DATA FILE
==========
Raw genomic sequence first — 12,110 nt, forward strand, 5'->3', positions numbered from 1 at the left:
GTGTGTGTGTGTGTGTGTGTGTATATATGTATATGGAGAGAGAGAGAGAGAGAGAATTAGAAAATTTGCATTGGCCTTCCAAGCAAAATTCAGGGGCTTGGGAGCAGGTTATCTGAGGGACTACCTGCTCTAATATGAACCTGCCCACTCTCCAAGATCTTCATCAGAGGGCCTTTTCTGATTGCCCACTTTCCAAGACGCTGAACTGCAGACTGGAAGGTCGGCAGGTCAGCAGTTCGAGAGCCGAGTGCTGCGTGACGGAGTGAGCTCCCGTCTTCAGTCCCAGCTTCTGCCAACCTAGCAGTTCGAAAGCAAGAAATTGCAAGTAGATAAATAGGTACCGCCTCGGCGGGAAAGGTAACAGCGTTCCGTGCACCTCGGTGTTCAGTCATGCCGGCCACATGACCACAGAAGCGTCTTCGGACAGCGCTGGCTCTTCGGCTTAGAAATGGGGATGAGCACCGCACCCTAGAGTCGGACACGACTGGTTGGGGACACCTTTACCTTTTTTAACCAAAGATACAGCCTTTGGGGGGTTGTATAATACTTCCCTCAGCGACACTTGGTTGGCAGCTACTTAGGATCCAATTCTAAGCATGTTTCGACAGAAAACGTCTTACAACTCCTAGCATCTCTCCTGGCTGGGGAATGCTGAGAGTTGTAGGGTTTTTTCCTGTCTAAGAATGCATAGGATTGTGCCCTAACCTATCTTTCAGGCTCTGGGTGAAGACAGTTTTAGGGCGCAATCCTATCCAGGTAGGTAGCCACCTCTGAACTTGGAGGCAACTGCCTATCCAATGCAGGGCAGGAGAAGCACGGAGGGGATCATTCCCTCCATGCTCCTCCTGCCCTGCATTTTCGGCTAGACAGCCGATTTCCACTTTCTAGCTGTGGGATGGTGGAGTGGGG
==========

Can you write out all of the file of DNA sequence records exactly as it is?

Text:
Raw genomic sequence first — 12,110 nt, forward strand, 5'->3', positions numbered from 1 at the left:
GTGTGTGTGTGTGTGTGTGTGTATATATGTATATGGAGAGAGAGAGAGAGAGAGAATTAGAAAATTTGCATTGGCCTTCCAAGCAAAATTCAGGGGCTTGGGAGCAGGTTATCTGAGGGACTACCTGCTCTAATATGAACCTGCCCACTCTCCAAGATCTTCATCAGAGGGCCTTTTCTGATTGCCCACTTTCCAAGACGCTGAACTGCAGACTGGAAGGTCGGCAGGTCAGCAGTTCGAGAGCCGAGTGCTGCGTGACGGAGTGAGCTCCCGTCTTCAGTCCCAGCTTCTGCCAACCTAGCAGTTCGAAAGCAAGAAATTGCAAGTAGATAAATAGGTACCGCCTCGGCGGGAAAGGTAACAGCGTTCCGTGCACCTCGGTGTTCAGTCATGCCGGCCACATGACCACAGAAGCGTCTTCGGACAGCGCTGGCTCTTCGGCTTAGAAATGGGGATGAGCACCGCACCCTAGAGTCGGACACGACTGGTTGGGGACACCTTTACCTTTTTTAACCAAAGATACAGCCTTTGGGGGGTTGTATAATACTTCCCTCAGCGACACTTGGTTGGCAGCTACTTAGGATCCAATTCTAAGCATGTTTCGACAGAAAACGTCTTACAACTCCTAGCATCTCTCCTGGCTGGGGAATGCTGAGAGTTGTAGGGTTTTTTCCTGTCTAAGAATGCATAGGATTGTGCCCTAACCTATCTTTCAGGCTCTGGGTGAAGACAGTTTTAGGGCGCAATCCTATCCAGGTAGGTAGCCACCTCTGAACTTGGAGGCAACTGCCTATCCAATGCAGGGCAGGAGAAGCACGGAGGGGATCATTCCCTCCATGCTCCTCCTGCCCTGCATTTTCGGCTAGACAGCCGATTTCCACTTTCTAGCTGTGGGATGGTGGAGTGGGG